Cal Poly

Orfalea College of Business

A Legacy Lives On

Professor Milton Drandell set foot on Cal Poly’s campus for the first time in 1972. More than 40 years later — even after his death — he still finds a way to cross paths with the Orfalea College of Business’ best students, thanks to the generosity of his family.

Drandell was a dynamic character — a lover of tennis, travel and music — who was, at heart, a numbers man. After earning his doctorate in mathematics from UCL A, he led a 15-year career in IBM ’s marketing division as the corporation pioneered the early computer.

Drandell stepped away from the corporate world to begin his tenure at Cal Poly teaching quantitative methods, which surveyed database management and quantitative controls in business operations. His work would help provide the foundation for the information systems concentration that exists at Cal Poly today.

Milt, as his wife Ruth called him, was known for his sense of humor and wit, something his students would often note in his instructor evaluations. Drandell retired in 1986 and continued to teach a few classes at Cal Poly while writing a book about his experience at IBM.

When Drandell passed away in 1990, his family realized how much he cherished his teaching experience at Cal Poly. With a $3,000 gift in hand including other contributions from friends, Mrs. Drandell established the Milton Drandell Memorial Scholarship Endowment to support the education of one outstanding information systems student each year. As the endowment principal grew to $22,000, so did the scholarship’s disbursement to students preparing for their senior year in the Orfalea College of Business.

In 1997, that student was Stacey Pham (nee Chu). She quickly rose to the top of the information systems discipline with a near-perfect GPA and an ambition to work in technology. That year, the San Jose native used the scholarship to buy vital software for her Learn by Doing senior project. But Pham quickly realized the scholarship meant something more.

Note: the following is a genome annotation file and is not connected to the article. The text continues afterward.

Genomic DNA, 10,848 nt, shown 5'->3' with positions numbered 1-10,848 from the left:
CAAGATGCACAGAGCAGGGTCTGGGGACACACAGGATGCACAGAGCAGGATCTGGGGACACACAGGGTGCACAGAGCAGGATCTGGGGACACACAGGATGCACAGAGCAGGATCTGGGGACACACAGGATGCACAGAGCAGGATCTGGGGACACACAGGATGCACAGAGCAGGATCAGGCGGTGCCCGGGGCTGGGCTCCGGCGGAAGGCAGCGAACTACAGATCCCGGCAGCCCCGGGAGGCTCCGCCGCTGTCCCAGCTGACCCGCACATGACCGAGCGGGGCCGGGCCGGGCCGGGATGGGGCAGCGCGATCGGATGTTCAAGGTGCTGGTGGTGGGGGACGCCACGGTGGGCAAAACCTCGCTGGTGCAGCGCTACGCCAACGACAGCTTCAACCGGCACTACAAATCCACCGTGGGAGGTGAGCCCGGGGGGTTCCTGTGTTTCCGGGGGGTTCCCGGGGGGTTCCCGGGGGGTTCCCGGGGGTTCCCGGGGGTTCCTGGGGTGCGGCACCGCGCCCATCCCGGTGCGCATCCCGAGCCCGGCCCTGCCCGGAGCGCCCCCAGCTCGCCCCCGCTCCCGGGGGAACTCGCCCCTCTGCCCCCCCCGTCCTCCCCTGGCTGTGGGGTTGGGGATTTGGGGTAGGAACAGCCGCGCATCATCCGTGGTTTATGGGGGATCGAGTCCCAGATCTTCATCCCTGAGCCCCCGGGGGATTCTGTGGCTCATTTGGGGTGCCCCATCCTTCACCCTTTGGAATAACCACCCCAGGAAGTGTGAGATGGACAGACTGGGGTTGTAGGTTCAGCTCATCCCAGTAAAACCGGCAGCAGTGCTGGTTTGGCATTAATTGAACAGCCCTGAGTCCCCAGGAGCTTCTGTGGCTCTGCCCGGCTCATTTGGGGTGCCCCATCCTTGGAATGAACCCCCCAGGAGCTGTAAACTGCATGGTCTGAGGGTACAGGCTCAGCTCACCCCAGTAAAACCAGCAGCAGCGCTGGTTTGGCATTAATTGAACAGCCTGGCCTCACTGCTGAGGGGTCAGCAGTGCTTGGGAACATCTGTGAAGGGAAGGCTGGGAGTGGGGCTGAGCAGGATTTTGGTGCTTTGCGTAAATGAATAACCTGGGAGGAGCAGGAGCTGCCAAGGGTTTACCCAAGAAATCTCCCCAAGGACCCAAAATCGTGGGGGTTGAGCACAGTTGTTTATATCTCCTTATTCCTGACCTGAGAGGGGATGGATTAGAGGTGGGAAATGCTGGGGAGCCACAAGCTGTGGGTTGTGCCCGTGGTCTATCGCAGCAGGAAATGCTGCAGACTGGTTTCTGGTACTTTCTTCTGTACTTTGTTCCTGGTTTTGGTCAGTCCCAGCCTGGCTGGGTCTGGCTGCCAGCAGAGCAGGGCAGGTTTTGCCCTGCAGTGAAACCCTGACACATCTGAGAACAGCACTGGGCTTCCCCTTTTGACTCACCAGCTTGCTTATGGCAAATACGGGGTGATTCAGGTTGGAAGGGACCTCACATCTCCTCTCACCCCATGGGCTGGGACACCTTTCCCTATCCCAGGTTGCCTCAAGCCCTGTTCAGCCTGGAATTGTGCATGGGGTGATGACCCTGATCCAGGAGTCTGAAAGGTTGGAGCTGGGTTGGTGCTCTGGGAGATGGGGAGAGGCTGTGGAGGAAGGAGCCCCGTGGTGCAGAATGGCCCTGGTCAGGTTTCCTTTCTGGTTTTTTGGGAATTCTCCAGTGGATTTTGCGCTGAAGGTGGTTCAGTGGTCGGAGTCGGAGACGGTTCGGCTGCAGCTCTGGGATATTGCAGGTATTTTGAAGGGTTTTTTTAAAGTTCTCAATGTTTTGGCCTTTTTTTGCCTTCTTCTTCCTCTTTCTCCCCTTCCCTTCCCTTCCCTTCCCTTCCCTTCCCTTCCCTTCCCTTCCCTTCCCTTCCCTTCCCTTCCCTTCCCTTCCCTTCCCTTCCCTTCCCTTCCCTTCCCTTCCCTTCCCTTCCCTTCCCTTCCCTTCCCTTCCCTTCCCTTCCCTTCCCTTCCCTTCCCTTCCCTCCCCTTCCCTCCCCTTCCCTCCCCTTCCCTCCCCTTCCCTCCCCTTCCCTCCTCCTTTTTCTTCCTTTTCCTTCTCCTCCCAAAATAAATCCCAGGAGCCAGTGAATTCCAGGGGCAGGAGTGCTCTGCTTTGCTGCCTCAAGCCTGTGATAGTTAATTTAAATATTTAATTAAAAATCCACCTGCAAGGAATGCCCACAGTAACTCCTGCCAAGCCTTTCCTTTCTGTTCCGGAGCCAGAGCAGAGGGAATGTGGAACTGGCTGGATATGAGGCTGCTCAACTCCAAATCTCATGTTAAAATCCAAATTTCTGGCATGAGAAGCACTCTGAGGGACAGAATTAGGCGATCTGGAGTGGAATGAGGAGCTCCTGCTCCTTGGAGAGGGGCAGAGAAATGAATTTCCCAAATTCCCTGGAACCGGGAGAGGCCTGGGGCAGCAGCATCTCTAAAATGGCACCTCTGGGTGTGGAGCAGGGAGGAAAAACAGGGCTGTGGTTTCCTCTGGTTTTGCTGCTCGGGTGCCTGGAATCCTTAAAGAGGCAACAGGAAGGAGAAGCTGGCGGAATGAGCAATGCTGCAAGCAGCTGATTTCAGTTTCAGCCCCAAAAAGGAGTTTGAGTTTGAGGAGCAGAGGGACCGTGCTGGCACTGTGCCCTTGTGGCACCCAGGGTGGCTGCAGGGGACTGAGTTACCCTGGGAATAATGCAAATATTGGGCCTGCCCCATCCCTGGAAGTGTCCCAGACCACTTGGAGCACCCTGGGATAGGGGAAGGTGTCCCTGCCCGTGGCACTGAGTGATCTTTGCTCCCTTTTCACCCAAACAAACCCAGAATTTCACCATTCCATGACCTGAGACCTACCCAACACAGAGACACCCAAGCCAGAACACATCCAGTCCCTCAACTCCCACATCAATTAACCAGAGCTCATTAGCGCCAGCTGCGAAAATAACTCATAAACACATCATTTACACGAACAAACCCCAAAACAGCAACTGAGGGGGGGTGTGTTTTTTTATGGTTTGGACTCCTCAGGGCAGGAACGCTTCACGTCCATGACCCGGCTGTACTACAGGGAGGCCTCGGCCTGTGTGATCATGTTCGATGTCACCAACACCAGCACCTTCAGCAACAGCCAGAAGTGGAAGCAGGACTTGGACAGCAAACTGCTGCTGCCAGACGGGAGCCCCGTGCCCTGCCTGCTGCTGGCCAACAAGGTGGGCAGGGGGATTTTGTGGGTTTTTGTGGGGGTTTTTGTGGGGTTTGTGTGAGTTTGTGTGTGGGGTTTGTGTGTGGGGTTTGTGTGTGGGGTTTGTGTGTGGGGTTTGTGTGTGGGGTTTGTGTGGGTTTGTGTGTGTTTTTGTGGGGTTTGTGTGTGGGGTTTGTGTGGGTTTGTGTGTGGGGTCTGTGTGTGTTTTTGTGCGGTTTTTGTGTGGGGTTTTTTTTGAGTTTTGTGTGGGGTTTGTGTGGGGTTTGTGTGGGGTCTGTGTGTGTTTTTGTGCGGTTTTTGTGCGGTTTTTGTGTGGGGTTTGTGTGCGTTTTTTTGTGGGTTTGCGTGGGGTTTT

“Far beyond the financial benefit, the scholarship was a significant encouragement for me,” Pham recalls. “My hard work was recognized, and I felt that I would owe the scholarship sponsor a commitment to succeed. The award made me feel proud of myself.”

Pham met Mrs. Drandell in the spring of 1997 at an Orfalea College of Business scholarship banquet where the two made an instant connection. Pham took it upon herself to update Mrs. Drandell on her success at Cal Poly and her internship with Hewlett Packard that summer.

Their relationship did not stop there. As Pham’s career continued to evolve in the technology sector, she never failed to stay in touch. “Every year, I would get a holiday card from Stacey with an update,” Mrs. Drandell said. “A few years later, I also received a wedding announcement, and eventually I saw she had two daughters. It’s been a pleasure to watch Stacey grow.”

Pham is just one of 25 students the scholarship has touched. Over the years, Mrs. Drandell has enjoyed seeing how her husband’s memory continues to support the best of Cal Poly. “I have had the utmost pleasure and pride knowing that excellent students have been chosen for this award for their fine character and academic records,” she said.

In 2015, information systems junior Jillian Zdepski won the scholarship for her academic excellence and leadership of her peers. Zdepski says she feels humbled by the Drandell family’s generosity as she looks toward her last year at Cal Poly. “As a senior and executive board member of the Information Systems Association, I have truly found home in the concentration among my peers and professors.”

From her home in San Luis Obispo, Mrs. Drandell’s thoughts are never far from Milton and the life they shared together.

“I feel sure this is the best legacy for him.”

Pictured: Milton Drandell (right) helps Nobel Prize Winner Harry Markowitz computerize his portfolio selection program at IBM.

Ruth Drandell and Stacey Pham meet in 1997“Dear Ruth”

In her own words, Stacey Pham reflects on what her scholarship meant to her.

“There are not enough words for me to express my appreciation for the Milton Drandell Memorial Award and Mrs. Ruth Drandell. It changed the way I believe in myself and the way I live my life. I’d like to let her know that her generosity is definitely not a one-time award to someone. It has placed ongoing support and encouragement to me to continue to strive and achieve. Her gift is priceless, and there’s no way I could pay it back. I look forward to staying in touch with Ruth over the years to come!”

Pictured: Ruth Dandrell and Stacey Pham meet in 1997.


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